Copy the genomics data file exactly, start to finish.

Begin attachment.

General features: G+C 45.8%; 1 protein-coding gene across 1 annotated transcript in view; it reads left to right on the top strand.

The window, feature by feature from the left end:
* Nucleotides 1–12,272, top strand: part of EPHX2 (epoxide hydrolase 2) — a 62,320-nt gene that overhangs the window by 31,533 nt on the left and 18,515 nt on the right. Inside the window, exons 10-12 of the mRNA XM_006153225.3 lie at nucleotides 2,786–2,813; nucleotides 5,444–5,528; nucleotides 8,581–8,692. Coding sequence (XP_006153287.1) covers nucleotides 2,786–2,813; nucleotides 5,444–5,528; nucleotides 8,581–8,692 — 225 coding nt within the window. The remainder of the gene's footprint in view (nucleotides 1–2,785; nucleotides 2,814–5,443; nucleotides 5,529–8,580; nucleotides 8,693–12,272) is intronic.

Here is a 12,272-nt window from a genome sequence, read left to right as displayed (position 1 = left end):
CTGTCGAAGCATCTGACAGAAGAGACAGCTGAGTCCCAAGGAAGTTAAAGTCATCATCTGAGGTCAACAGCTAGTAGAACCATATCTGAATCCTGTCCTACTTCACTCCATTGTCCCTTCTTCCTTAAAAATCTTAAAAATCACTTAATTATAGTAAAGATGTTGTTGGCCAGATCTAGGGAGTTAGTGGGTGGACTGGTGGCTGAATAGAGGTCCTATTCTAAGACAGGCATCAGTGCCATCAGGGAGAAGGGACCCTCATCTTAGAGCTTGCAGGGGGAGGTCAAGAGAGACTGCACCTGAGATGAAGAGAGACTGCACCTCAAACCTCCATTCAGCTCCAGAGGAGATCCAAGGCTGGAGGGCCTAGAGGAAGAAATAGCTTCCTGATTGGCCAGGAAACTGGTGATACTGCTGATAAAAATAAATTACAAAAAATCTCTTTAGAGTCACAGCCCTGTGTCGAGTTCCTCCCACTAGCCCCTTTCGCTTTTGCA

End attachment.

General features: G+C 45.8%; 1 protein-coding gene across 1 annotated transcript in view; it reads left to right on the top strand.

The window, feature by feature from the left end:
* Nucleotides 1–12,272, top strand: part of EPHX2 (epoxide hydrolase 2) — a 62,320-nt gene that overhangs the window by 31,533 nt on the left and 18,515 nt on the right. Inside the window, exons 10-12 of the mRNA XM_006153225.3 lie at nucleotides 2,786–2,813; nucleotides 5,444–5,528; nucleotides 8,581–8,692. Coding sequence (XP_006153287.1) covers nucleotides 2,786–2,813; nucleotides 5,444–5,528; nucleotides 8,581–8,692 — 225 coding nt within the window. The remainder of the gene's footprint in view (nucleotides 1–2,785; nucleotides 2,814–5,443; nucleotides 5,529–8,580; nucleotides 8,693–12,272) is intronic.

Here is a 12,272-nt window from a genome sequence, read left to right as displayed (position 1 = left end):
CTGTCGAAGCATCTGACAGAAGAGACAGCTGAGTCCCAAGGAAGTTAAAGTCATCATCTGAGGTCAACAGCTAGTAGAACCATATCTGAATCCTGTCCTACTTCACTCCATTGTCCCTTCTTCCTTAAAAATCTTAAAAATCACTTAATTATAGTAAAGATGTTGTTGGCCAGATCTAGGGAGTTAGTGGGTGGACTGGTGGCTGAATAGAGGTCCTATTCTAAGACAGGCATCAGTGCCATCAGGGAGAAGGGACCCTCATCTTAGAGCTTGCAGGGGGAGGTCAAGAGAGACTGCACCTGAGATGAAGAGAGACTGCACCTCAAACCTCCATTCAGCTCCAGAGGAGATCCAAGGCTGGAGGGCCTAGAGGAAGAAATAGCTTCCTGATTGGCCAGGAAACTGGTGATACTGCTGATAAAAATAAATTACAAAAAATCTCTTTAGAGTCACAGCCCTGTGTCGAGTTCCTCCCACTAGCCCCTTTCGCTTTTGCA